Following the anniversary of Steve Irwin’s untimely death, a renewed interest in the video that captured his final moments has sparked questions as to why such footage even exists. Family and friends intend to keep the video hidden from the world, as the events are too shocking and devastating.
This means the Crocodile Hunter will not be remembered for his death, but for all of the incredible things he did while alive.
Filming for his television show turned deadly
On September 4th, 2006, Steve Irwin and his camera crew set out to try and capture some footage of a deadly tiger shark for his television program, Ocean’s Deadliest. After some time spent looking with no luck, Irwin and the crew decided to switch gears and film a nearby eight-foot stingray for his daughter’s television program, Bindi the Jungle Girl.
Stingrays are usually quite docile and harmless, but when Irwin swam over this particular one, it likely thought he and his shadow were a tiger shark, one of its natural predator. This led the sea creature to go into defense mode. The stingray attacked, projecting one of its venomous tail barbs into Irwin’s chest
Steve Irwin was rushed to the hospital
Cameraman Justin Lyons was with Irwin at the time of the attack. At first, he didn’t realize the severity of the situation, but when Irwin said the stingray had punctured his lungs, the team immediately understood. “[The barb] went through his chest like a hot knife through butter,” said Lyons.
When they got Irwin back onto the boat, he was having trouble breathing. They rushed him to the hospital, but the reality was that the barb hadn’t gone through one of his lungs – it had gone straight through his heart.
The cameraman later told biographer Tommy Donovan, “As we’re motoring back I’m screaming at one of the other crew in the boat to put their hands over the wound and we’re saying to him things like, ‘Think of your kids, Steve, hang on, hang on, hang on.'” Unfortunately, Irwin succumbed to his injuries before they reached the hospital.
“Even if we’d been able to get him into an emergency ward at that moment we probably wouldn’t have been able to save him because the damage to his heart was massive,” Lyons continued, adding in a separate interview that Irwin understood his fate. “He just sort of calmly looked up at me and said, ‘I’m dying’ – and that was the last thing he said.”
The tragic incident was caught on tape
The entire event, from the beginning of the day and the attack to the paramedics trying to revive Irwin, was caught on tape. The reason had to do with a strict rule the Crocodile Hunter had when it came to his passion: “always be filming.”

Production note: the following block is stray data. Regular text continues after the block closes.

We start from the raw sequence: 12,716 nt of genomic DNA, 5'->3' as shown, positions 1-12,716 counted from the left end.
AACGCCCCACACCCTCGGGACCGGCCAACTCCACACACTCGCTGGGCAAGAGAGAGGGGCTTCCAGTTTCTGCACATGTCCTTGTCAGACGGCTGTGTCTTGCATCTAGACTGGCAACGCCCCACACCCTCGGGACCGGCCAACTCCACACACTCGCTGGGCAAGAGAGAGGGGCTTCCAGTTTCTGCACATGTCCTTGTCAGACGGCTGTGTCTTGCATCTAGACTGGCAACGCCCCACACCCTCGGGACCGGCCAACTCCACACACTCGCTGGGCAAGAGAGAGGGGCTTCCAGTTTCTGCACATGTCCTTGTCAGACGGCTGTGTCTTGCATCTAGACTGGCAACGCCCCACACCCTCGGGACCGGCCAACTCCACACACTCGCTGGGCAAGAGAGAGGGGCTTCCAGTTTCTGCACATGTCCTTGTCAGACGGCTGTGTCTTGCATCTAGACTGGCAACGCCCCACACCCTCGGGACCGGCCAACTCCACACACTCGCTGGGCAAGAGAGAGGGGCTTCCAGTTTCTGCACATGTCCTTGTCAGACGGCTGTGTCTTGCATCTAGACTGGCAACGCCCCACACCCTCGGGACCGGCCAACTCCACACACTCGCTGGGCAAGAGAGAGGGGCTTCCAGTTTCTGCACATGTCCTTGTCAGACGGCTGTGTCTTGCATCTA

Donovan previously explained, “If he needs help he will ask for it. Even if he is eaten by a shark or croc, the main thing he wants is that it be filmed. If he died he would be sad if no one got it on tape.” As such, when Irwin was attacked by the stingray, Lyons continued to shoot.
After Irwin’s death, the video of the incident was handed over to authorities for investigation. When it was returned to Discovery Communications, the network that skyrocketed him to fame, the company said the footage would “never see the light of day.”
Few have watched the video
John Stainton, producer of The Crocodile Hunter and a close friend of Irwin’s, watched the video. It apparently catches the exact moment when Irwin pulls the barb from his chest before losing consciousness, as well as his journey to the hospital. “It’s a very hard thing to watch because you’re actually witnessing somebody die,” Stainton said.
The only other confirmed viewers of the tape include members of Irwin’s family, crew members and the local police. After having watched the footage, Stainton believes every copy should be destroyed.
One copy still exists
In a 2018 interview with You Magazine, Irwin’s wife, Terri, explained, “After Steve died, 100 million viewers watched video of his death that was released on YouTube.
“That film was a complete fabrication exploiting people’s sadness. I have never watched the real footage. Why would I? I know how my husband died and I was relieved that the children weren’t on the boat as they usually would be; it would have been horrendous if they had witnessed it.”
After her husband’s death, Terri was given a copy of the video. She allegedly destroyed it, having never watched it, but says one copy stills exists somewhere in a police station evidence locker.